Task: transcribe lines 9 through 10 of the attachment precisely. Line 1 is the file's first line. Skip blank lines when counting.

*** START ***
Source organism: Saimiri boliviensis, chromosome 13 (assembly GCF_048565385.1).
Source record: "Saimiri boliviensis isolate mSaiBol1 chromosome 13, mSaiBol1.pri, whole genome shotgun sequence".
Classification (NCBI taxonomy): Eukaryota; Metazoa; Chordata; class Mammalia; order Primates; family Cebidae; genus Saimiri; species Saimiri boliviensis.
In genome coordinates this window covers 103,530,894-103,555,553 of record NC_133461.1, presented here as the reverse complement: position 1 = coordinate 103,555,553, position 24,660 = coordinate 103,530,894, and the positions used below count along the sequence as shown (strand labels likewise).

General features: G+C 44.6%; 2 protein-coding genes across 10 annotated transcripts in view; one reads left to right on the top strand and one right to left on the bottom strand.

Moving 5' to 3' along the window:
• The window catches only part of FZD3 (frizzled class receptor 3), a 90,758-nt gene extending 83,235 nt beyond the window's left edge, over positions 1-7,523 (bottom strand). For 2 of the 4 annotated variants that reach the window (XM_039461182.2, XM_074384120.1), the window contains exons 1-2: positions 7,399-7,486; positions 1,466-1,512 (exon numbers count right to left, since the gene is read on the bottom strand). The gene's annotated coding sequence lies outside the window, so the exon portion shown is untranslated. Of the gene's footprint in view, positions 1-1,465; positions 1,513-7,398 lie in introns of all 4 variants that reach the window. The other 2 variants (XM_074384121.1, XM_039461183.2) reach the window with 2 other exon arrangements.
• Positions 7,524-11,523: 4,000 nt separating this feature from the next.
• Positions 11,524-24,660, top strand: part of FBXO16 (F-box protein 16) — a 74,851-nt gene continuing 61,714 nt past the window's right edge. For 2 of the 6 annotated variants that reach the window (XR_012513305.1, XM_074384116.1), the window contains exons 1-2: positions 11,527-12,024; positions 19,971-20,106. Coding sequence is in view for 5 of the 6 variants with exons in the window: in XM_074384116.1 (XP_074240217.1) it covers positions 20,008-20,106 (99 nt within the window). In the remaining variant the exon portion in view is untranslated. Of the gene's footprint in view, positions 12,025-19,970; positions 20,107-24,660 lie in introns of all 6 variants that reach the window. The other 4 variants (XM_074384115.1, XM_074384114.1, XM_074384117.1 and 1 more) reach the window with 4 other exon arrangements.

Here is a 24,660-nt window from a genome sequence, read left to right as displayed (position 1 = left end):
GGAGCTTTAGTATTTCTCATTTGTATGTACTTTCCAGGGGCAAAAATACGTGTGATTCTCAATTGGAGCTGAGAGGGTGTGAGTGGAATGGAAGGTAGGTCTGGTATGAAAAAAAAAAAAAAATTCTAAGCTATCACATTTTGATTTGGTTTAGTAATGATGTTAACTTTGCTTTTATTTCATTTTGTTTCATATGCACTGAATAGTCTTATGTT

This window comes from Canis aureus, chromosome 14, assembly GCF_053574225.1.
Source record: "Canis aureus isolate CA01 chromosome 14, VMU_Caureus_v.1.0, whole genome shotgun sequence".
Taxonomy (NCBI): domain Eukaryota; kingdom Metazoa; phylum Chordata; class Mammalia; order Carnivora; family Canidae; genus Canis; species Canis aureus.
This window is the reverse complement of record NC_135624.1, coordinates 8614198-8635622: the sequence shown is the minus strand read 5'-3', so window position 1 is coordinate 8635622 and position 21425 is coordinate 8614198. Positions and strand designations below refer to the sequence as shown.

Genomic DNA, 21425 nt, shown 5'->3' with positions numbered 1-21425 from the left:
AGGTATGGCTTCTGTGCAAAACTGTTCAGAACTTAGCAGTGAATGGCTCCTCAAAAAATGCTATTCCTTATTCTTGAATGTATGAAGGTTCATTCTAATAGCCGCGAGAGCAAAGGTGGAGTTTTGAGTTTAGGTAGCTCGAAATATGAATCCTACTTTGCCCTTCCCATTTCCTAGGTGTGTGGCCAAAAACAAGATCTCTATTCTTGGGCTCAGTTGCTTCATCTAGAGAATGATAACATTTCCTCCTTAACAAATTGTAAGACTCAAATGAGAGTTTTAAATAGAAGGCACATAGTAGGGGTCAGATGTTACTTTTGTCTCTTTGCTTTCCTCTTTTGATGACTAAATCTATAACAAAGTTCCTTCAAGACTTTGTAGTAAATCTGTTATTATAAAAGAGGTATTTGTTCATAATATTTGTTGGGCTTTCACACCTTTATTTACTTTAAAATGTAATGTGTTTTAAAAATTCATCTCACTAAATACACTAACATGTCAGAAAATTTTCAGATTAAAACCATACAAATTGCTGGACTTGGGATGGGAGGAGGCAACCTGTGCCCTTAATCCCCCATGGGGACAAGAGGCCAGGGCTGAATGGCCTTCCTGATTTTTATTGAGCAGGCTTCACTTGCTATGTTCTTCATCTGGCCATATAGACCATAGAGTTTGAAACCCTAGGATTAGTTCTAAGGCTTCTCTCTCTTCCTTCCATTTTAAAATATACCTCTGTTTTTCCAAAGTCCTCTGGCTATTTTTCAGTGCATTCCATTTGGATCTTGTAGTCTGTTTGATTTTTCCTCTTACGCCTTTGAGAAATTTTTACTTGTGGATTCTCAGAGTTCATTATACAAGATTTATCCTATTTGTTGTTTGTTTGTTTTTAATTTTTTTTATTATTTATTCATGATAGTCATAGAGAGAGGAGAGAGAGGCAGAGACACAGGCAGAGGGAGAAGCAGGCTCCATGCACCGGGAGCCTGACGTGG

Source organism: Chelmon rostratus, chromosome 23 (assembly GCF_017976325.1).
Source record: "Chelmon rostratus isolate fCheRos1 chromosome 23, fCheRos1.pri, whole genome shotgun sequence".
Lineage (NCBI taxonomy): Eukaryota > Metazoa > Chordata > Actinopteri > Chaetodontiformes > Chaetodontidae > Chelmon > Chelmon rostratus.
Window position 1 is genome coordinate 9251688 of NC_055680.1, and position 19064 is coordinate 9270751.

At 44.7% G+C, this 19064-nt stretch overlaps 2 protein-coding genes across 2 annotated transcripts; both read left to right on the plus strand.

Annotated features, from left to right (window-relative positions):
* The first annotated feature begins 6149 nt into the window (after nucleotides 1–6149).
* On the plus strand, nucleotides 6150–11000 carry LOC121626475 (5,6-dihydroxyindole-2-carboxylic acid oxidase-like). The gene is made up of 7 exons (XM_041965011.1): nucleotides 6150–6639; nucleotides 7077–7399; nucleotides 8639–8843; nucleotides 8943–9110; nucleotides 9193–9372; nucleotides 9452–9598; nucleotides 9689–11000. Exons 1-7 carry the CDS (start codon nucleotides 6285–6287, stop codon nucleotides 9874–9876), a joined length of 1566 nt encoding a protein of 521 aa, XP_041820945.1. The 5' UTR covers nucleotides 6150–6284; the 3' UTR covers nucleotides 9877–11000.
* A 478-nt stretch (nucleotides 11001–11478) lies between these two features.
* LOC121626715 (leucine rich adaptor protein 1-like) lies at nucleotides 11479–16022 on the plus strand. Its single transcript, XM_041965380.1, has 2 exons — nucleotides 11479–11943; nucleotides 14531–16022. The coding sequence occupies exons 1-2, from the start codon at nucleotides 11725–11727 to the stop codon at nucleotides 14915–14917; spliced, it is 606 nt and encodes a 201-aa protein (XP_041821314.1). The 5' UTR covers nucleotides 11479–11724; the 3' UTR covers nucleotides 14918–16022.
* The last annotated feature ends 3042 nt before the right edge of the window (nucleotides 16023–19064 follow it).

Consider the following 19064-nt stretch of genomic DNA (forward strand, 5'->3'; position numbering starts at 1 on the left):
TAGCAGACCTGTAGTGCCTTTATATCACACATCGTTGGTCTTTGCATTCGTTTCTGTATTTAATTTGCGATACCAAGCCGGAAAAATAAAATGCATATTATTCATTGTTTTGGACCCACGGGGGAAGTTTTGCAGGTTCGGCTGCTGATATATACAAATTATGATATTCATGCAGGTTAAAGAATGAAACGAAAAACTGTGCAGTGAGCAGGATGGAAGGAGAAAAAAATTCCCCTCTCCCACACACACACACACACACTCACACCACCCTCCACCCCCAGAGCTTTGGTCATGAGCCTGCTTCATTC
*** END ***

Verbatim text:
• Positions 11,524-24,660, top strand: part of FBXO16 (F-box protein 16) — a 74,851-nt gene continuing 61,714 nt past the window's right edge. For 2 of the 6 annotated variants that reach the window (XR_012513305.1, XM_074384116.1), the window contains exons 1-2: positions 11,527-12,024; positions 19,971-20,106. Coding sequence is in view for 5 of the 6 variants with exons in the window: in XM_074384116.1 (XP_074240217.1) it covers positions 20,008-20,106 (99 nt within the window). In the remaining variant the exon portion in view is untranslated. Of the gene's footprint in view, positions 12,025-19,970; positions 20,107-24,660 lie in introns of all 6 variants that reach the window. The other 4 variants (XM_074384115.1, XM_074384114.1, XM_074384117.1 and 1 more) reach the window with 4 other exon arrangements.

Here is a 24,660-nt window from a genome sequence, read left to right as displayed (position 1 = left end):